“You realize very early on in my industry that people are vastly different with their approaches to money,” said Jeff Porter, a chief investment officer at Sullivan Bruyette Speros & Blayney, a financial-planning firm in McLean, Virginia, who had no direct knowledge of Kavanaugh’s debts and spoke to The Washington Post about personal finance in general.

“Certainly living in the D.C. area there is a keeping-up-with-the-Joneses mentality. People who you may think are quite wealthy based on their spending or how they carry themselves are not actually that wealthy. And it all comes down to, are you continually saving?”

Kavanaugh worked in the solicitor general’s office in the early 1990s and spent two short stints at Kirkland & Ellis, a private law firm. He was unmarried and drew a yearly salary in the $200,000s, according to a person with knowledge of Kavanaugh’s finances who spoke on the condition of anonymity to discuss the private figure.

Several friends of Kavanaugh described him as frugal.

“He was never a guy who was very concerned about money,” said Scott McCaleb, a childhood friend. “And I don’t mean that in the way that he’s a child of privilege. Certainly his parents have means, but it’s just not the way that he thought.”

When he returned to government service, this time in the George W. Bush White House in 2001, he took a pay cut of more than half. At the time, a burst pipe had left the 36-year-old lawyer with wet belongings and a flooded apartment. So he dialed up Bittman, an old colleague from his days in the independent counsel’s office.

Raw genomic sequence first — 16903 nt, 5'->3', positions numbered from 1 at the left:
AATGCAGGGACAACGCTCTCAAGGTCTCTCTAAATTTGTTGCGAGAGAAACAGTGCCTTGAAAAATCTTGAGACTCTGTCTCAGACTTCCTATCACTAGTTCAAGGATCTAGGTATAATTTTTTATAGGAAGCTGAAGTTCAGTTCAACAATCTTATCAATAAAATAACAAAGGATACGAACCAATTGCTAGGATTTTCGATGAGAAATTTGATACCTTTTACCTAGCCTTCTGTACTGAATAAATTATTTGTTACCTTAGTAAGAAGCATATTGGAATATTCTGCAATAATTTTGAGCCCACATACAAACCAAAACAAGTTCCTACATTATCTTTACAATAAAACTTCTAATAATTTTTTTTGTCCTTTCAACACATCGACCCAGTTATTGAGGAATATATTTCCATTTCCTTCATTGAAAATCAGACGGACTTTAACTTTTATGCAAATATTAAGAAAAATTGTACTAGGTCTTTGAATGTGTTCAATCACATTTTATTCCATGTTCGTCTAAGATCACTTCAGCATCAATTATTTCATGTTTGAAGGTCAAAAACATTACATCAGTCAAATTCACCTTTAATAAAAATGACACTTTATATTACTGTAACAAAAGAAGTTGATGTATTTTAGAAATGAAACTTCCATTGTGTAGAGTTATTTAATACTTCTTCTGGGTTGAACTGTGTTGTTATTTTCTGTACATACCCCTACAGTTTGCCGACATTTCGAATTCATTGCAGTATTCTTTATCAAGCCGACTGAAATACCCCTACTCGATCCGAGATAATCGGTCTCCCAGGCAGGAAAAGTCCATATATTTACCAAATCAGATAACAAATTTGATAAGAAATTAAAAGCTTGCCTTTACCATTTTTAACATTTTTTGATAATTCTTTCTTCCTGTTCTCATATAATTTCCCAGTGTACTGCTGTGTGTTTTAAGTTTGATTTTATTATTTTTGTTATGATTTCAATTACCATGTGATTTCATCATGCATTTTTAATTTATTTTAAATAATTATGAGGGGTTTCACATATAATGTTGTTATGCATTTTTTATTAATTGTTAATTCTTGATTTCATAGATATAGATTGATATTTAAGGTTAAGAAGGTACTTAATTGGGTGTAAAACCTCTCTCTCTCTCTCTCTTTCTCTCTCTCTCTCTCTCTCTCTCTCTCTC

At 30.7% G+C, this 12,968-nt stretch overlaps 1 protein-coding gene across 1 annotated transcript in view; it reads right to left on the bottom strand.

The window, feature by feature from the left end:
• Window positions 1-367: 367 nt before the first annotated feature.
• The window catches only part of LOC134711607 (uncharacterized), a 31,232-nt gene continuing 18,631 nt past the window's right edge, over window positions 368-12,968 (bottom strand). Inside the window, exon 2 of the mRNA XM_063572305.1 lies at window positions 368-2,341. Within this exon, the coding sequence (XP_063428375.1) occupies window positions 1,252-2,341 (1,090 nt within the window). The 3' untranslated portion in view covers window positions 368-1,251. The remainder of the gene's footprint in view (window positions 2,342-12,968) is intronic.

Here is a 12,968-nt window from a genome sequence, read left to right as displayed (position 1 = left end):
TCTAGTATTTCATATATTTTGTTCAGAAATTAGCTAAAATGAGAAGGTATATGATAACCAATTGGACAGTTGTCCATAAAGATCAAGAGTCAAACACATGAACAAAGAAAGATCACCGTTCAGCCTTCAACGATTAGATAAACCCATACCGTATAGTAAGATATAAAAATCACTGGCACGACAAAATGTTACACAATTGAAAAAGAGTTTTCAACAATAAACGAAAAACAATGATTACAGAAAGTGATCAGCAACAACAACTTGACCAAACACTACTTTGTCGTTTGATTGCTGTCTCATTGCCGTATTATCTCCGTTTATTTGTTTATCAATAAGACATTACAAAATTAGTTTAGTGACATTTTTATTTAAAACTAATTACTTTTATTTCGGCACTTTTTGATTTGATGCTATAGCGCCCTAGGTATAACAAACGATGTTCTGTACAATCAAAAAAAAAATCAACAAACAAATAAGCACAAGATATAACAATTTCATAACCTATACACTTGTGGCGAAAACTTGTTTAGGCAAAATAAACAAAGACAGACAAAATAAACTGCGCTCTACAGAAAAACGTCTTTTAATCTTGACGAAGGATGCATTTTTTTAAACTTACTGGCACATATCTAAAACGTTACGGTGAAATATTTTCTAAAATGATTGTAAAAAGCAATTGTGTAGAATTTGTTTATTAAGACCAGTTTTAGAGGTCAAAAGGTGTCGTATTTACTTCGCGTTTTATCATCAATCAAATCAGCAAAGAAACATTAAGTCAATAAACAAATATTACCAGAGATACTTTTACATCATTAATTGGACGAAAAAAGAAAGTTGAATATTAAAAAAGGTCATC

“Brett had just been to a party at my house and had seen that it was a nice house and that I didn’t have any roommates,” recalled Bittman, who lived in Maryland in single-family home in Chevy Chase. “He asked if he could join me there.”

Kavanaugh moved into a spare bedroom and paid monthly rent during the first few months of his job at the White House.

“I almost never saw him. He was working all the time,” Bittman said. “Sometimes I would see remnants of pizza boxes.”

At the same time, as Kavanaugh established his legal and family reputation, he went about adopting the trappings of a 1-percenter — and accumulating large amounts of debt in the process.

When he was nominated by Bush to the D.C. Circuit judgeship in 2003, Kavanaugh reported no debts, according to a net-worth statement filed with the Senate Judiciary Committee. After he married Ashley Estes, he filed an updated statement in 2005 that reflected $25,000 in credit card debt.